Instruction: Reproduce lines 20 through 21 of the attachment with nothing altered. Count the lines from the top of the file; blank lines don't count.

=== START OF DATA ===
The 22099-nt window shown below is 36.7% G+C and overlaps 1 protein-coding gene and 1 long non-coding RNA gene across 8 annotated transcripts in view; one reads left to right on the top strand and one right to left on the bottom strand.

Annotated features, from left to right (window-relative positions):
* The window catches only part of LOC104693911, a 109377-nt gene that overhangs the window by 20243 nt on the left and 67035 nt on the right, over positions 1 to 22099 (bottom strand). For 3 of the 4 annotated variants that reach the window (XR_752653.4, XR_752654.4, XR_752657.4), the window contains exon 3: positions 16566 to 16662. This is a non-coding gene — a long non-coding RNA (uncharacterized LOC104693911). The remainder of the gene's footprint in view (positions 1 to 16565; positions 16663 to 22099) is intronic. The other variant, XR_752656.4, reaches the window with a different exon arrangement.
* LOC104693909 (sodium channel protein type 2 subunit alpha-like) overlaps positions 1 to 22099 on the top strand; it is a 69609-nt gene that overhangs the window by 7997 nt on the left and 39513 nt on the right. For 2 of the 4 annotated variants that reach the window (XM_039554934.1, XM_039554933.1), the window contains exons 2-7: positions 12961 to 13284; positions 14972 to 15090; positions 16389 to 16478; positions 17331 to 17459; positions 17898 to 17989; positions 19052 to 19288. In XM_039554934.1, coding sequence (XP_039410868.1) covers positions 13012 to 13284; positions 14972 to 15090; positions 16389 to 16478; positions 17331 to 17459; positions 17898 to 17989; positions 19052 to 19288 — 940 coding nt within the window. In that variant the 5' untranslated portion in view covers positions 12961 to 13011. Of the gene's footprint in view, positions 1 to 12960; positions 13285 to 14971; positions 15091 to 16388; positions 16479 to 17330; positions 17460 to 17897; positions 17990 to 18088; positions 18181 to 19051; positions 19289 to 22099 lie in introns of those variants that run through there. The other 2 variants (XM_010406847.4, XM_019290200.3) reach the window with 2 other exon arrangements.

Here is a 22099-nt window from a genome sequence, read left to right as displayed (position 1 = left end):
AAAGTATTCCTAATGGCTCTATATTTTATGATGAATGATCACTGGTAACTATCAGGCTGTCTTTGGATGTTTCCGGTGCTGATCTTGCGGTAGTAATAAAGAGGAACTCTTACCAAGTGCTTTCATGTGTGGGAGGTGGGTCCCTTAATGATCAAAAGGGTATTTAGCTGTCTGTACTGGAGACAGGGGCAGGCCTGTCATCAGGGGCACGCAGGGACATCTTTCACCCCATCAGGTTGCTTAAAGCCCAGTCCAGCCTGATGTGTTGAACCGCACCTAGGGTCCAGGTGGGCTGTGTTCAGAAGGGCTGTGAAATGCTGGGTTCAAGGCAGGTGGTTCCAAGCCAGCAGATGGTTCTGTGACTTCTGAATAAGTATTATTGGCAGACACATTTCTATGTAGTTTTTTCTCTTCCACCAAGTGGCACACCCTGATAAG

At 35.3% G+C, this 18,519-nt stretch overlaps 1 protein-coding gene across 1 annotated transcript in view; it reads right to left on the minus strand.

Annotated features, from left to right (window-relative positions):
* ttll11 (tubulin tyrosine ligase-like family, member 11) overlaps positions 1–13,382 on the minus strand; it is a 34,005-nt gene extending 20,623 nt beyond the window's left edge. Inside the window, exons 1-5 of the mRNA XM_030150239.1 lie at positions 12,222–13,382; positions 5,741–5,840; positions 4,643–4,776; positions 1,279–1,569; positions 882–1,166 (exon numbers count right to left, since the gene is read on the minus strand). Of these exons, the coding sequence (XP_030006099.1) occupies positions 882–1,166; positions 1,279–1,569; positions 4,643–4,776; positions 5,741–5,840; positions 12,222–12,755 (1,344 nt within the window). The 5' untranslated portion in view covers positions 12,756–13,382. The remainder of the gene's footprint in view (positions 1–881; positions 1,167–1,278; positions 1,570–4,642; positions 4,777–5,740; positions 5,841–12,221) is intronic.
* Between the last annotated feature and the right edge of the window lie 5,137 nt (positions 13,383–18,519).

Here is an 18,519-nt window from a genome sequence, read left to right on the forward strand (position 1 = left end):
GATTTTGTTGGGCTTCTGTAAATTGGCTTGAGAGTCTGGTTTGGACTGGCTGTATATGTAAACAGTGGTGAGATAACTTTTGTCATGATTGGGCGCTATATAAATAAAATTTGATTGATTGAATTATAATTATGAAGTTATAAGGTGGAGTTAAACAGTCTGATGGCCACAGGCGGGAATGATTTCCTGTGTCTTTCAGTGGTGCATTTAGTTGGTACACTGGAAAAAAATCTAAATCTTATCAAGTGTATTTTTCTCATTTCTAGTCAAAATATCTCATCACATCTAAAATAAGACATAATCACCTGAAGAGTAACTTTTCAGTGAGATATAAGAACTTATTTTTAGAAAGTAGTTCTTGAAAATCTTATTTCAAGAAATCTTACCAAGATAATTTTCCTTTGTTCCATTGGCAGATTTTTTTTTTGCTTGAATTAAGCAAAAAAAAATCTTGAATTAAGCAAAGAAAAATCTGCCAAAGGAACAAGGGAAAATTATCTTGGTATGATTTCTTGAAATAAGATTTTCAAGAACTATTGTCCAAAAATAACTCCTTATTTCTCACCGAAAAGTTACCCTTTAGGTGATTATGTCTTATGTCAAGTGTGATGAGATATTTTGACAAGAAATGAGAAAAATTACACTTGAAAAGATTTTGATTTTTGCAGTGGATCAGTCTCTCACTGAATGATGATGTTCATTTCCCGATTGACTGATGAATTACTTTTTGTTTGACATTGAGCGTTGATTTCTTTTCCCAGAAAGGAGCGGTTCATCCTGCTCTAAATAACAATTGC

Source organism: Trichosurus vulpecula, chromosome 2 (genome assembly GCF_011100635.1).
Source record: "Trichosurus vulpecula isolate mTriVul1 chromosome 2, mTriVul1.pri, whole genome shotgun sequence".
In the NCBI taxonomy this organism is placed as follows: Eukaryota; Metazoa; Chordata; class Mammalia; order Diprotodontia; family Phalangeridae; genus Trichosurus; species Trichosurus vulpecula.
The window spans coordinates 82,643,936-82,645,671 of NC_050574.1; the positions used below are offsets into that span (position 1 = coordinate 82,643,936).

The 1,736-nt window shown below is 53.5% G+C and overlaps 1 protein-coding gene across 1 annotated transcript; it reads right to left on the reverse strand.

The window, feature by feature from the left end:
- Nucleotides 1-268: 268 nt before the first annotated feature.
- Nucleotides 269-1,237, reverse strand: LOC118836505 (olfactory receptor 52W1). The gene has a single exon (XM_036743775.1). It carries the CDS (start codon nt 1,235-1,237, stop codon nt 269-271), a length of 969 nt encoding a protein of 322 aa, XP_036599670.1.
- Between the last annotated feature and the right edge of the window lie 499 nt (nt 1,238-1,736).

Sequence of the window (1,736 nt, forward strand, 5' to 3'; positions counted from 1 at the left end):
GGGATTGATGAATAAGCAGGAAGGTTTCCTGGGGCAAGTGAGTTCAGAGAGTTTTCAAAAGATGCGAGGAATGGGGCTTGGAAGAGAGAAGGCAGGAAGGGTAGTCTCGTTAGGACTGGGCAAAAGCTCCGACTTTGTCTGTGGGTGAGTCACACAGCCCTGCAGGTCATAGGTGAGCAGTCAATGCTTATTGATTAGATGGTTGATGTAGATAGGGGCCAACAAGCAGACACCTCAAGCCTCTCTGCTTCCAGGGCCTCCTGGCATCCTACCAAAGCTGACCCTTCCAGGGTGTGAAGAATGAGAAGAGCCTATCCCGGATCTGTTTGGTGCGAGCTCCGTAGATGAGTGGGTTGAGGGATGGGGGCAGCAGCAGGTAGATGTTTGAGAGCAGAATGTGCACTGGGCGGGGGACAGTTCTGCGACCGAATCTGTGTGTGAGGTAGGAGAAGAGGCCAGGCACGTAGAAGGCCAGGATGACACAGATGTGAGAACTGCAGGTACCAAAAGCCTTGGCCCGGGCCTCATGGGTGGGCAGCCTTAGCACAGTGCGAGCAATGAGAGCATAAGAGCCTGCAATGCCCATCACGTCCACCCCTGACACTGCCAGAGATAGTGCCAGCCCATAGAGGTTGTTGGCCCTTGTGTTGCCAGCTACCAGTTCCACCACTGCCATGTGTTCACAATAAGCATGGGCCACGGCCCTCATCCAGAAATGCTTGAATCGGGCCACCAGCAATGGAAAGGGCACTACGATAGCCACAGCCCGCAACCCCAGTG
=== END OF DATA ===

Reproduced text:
- Nucleotides 269-1,237, reverse strand: LOC118836505 (olfactory receptor 52W1). The gene has a single exon (XM_036743775.1). It carries the CDS (start codon nt 1,235-1,237, stop codon nt 269-271), a length of 969 nt encoding a protein of 322 aa, XP_036599670.1.
- Between the last annotated feature and the right edge of the window lie 499 nt (nt 1,238-1,736).